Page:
Thelma Ann Rodgers

Thelma Rodgers died in Nelson, New Zealand on 12 October 2021.

Here we honour her multi-faceted exploration of life, and the many ways she supported the unfolding of Dharma. Tributes from Mary Jenkins and Tarchin are followed by those of many others whose lives she touched.

Photo: Thelma and Sadie 2020

Remembrance of Thelma and Scattering of Ashes at Wangapeka – date coming soon.

There will be a gathering of Thelma’s friends and family, to remember and celebrate Thelma’s life and to scatter her ashes at Wangapeka (as she wished). We are planning this with her family and will notify the Wangapeka community once we have set a date.

If you would like to share any photos or stories about Thelma, but can’t attend her remembrance in person, please send them to Kath: These will be shared at the remembrance.

The person we called Thelma died this evening. Mark Schrader and Kath Mitchell have been an immense support in transitioning her from her home in Hope to a care home in Nelson. Kath was was with her when she died. I wanted to let you know as you shared some of your life with her and she shared some of her life with you.

As I reflect back on the years, I see that there is much that I don’t know about her. What I do know is that she was a multi-talented women with a rich life experience.

Our first meeting was in Christchurch probably in the late 1970’s. I don’t remember how or why our meeting occurred. Tarchin and Wangchuk were in NZ, both teaching, and I was heading up to the Wangapeka for my first retreat. As there was a pre-retreat requirement to do meditative exercises of prostrations and Vajra Sattva, she offered to show/teach me.

We were both in Auckland for a while as she was moving from her scientific background and retraining in architecture. I was teaching school. The various threads of our lives continued to occasionally weave together as she became involved in the Sphere Group in Auckland and helped set up the Waikaretu retreat land.

Then when she came down to Nelson she became involved with the Wangapeka Centre. Her considerable intellect and knowledge of the ways of the computer helped to create the centre’s first website. We once again shared retreats and cups of tea.

During our book crafting times, she helped out in various ways. The cover of ‘The Vision’ was from one of her lovely pieces of art. Her keen eye for space and beauty helped in the aesthetics.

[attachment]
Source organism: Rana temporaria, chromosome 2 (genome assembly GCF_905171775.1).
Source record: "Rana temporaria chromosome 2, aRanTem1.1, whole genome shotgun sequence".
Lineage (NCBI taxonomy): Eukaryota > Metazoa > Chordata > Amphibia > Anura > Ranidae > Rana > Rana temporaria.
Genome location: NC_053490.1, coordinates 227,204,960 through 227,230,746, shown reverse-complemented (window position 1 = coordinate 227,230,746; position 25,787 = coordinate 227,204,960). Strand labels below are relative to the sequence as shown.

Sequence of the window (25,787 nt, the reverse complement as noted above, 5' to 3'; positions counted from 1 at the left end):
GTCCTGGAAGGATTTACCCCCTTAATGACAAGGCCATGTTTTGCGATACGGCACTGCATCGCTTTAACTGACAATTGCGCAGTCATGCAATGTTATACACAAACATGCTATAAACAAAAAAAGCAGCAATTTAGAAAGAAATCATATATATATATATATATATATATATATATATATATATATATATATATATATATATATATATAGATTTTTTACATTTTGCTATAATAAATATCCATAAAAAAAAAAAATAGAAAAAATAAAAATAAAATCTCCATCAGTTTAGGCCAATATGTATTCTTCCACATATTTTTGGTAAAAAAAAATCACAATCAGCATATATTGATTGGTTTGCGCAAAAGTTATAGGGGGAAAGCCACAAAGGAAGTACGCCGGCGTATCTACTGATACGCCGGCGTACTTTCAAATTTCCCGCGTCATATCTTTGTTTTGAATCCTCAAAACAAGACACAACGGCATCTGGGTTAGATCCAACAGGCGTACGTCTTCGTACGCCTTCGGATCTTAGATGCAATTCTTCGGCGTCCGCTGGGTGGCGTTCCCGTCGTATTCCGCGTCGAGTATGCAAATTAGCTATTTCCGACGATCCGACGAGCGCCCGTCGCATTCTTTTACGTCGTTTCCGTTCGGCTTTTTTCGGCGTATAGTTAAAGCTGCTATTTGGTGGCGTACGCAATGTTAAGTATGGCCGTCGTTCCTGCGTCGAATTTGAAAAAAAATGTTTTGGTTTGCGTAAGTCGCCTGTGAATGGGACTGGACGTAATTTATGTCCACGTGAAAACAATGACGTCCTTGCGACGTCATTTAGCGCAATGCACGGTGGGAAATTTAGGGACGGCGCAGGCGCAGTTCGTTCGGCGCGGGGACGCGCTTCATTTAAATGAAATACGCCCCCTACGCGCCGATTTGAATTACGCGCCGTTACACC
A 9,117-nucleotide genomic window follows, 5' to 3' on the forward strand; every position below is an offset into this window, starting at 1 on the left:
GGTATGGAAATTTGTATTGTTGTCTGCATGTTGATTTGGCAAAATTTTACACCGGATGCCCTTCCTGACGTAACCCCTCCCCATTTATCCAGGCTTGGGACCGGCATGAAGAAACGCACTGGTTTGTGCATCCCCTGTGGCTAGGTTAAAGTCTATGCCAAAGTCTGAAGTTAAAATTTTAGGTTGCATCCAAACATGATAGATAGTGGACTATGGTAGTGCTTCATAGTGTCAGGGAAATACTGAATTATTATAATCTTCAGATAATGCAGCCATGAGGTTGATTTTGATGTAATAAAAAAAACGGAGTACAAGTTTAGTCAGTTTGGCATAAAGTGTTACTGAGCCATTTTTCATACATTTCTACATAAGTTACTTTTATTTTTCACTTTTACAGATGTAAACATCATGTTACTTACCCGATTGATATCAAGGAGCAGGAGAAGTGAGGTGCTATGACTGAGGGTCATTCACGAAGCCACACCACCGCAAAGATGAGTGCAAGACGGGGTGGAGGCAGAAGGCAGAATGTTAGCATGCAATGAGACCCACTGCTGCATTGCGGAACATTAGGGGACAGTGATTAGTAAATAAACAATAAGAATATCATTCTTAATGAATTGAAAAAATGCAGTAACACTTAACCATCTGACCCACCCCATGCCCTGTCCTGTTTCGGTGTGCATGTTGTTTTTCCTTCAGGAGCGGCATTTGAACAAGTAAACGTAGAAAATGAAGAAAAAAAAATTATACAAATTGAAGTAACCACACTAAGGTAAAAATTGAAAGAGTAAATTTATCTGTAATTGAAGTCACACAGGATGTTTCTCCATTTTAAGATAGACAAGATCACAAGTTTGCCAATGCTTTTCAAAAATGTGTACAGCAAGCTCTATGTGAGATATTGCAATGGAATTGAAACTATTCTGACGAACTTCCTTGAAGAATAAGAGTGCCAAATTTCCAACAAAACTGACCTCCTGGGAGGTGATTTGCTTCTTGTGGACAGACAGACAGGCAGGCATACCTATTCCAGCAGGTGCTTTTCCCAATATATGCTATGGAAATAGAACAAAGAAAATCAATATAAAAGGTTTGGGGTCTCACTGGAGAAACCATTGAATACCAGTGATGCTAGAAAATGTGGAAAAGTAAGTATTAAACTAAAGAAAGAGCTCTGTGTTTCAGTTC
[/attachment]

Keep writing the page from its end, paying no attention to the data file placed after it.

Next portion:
The sense of adventure that took her to the Antarctic (being the first woman to winter over at Scott base), then to England to spend 3 months on the English group’s canal boat, and continuing in the flow of teaching from Namgyal Rinpoche, seems to have defined so many aspects of her life.

It’s a mystery of who we meet and why; my life was much the richer for our interrelatings.

May all who she touched continue to spread the wholesome seeds of wellbeing.

Mary Jenkins

A Farewell to Thelma from Tarchin

Oct 12, 2021 (the 11th in Canada – Rinpoche’s birthday)

Thelma Rogers died in Nelson today. Physical suffering dissolving as the aggregates of her body let go, swirling in the river of life and living, letting go of old patterns through entering the path of the untraceable.

I think of her life. A thirst for understanding that had her going to Antartica, the first woman scientist to winter over at Scott Base. Later, studying architecture, fascinated by space in which to be and live and celebrate that being and living. Lending her skills to supporting dharma practice and dharma centres. A modeller in miniature visioning centres and organisations. Living at Waikaretu, holding the space for study and retreat. Learning to website design and setting up the first WET web site. Thinker and adventurer always looking for opportunities to share and support. She was quietly there for so many years contributing in ways that few people even knew.

Dear Thelma we sailed the Crystal Arc, exploring the narrow canals of England in that sunny summer of 1983. What mysteries your mind has contemplated – what journeys – and now the path has spread so wide it seems to have disappeared , giving into everything. Even knowing your once pained body is resting on a bed in Nelson, we can feel the reverberations of your life radiating everywhere warming our hearts and memories. All this wonder, life in its fullness, a blessing for everyone, in love.